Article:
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This question already has an answer here:

Little Snitch periodically brings up a dialog that says:

Terminal via node wants to accept an incoming connection from X on port 3000 (remoteware-cl).

X are different IPs in eastern europe. A full Sophos system scan did not find the malware. I can determine which process is opening the connection with lsof -i tcp:3000. Once I have the pid, how can I determine how the process started, and how do I remove what's starting it / prevent it from starting again?

marked as duplicate by André Borie, Anders, WhiteWinterWolf, Rory Alsop Jul 18 '16 at 21:50

This question has been asked before and already has an answer. If those answers do not fully address your question, please ask a new question.

  • ps auxwww | grep [pid] would give you the process. Also, Activity Monitor can get you the process information, and you can get information about the process like open ports and files. – user79537 Aug 12 '15 at 15:56
  • Glad to see someone who doesn't kowtow to the urban myth: "no virus on Mac". – daniel Azuelos Aug 14 '15 at 12:40
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ps l [pid] will list, among other things, the "parent process ID" (PPID) of the process. (If the parent process has exited, though, that information is lost and PPID will be 1.) ps eww [pid] will list its environment variables, which may give a hint where it came from.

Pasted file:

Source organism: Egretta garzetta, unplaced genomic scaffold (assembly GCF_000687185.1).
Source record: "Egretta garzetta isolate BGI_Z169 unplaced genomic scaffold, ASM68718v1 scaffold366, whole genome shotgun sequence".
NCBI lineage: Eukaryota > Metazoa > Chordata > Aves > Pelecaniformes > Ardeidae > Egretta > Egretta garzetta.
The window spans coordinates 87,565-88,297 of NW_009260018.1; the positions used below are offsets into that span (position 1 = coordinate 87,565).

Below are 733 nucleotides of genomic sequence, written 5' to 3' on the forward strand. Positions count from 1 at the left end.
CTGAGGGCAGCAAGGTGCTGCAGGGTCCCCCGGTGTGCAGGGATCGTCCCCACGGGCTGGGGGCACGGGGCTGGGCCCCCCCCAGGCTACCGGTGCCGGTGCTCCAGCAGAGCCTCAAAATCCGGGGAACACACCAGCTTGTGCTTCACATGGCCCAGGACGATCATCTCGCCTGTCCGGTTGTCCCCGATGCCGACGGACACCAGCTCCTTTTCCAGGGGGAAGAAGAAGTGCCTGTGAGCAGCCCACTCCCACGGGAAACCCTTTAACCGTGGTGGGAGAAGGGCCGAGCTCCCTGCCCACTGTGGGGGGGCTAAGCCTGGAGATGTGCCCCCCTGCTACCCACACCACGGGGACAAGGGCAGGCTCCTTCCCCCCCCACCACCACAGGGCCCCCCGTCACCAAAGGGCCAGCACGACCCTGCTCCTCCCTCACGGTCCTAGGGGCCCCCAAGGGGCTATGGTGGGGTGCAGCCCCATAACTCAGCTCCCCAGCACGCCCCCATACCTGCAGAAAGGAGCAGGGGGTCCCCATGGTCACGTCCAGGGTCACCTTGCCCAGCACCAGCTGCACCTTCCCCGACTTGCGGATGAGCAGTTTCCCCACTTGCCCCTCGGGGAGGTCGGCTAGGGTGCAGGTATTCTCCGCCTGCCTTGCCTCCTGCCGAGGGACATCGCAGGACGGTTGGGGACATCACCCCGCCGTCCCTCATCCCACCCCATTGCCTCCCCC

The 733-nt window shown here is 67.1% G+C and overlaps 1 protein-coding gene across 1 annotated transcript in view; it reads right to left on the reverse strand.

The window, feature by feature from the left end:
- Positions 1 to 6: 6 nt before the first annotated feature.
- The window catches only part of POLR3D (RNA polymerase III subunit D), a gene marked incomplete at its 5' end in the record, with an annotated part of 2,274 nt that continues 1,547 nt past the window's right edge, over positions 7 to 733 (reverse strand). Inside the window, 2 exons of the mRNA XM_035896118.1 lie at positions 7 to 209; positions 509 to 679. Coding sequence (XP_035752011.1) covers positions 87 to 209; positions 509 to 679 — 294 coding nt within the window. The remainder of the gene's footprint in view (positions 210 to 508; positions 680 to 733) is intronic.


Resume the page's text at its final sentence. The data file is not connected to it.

Are you sure this is malware and not an unexpected behavior of something you're doing on purpose? Does it happen even if you aren't running Terminal.app?

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(This is just a complement to the correct answer from Wim Lewis.)

Once you have the pid of your suspect process, here are a few commands to help you analyse what this process might be doing. Let's say you stored this pid in the variable _pid.

  • lsof -p ${_pid}

    will provide you all the files opened now

  • opensnoop ${_pid}

    will show you all the files during this process running

With these file locations you will be able to pretty quickly ascertain if this is a legitimate program or not.

If the system accounting is activated on your system, lastcomm will also provide you which processes were excuted just before this suspect one. Moreover lastcomm will show you if one of these processes was permitting a priviledge escalation (look at the S flag). Unfortunatly, lastcomm doesn't provide the arguments passed to a program nor its environment (*argv, *envp).

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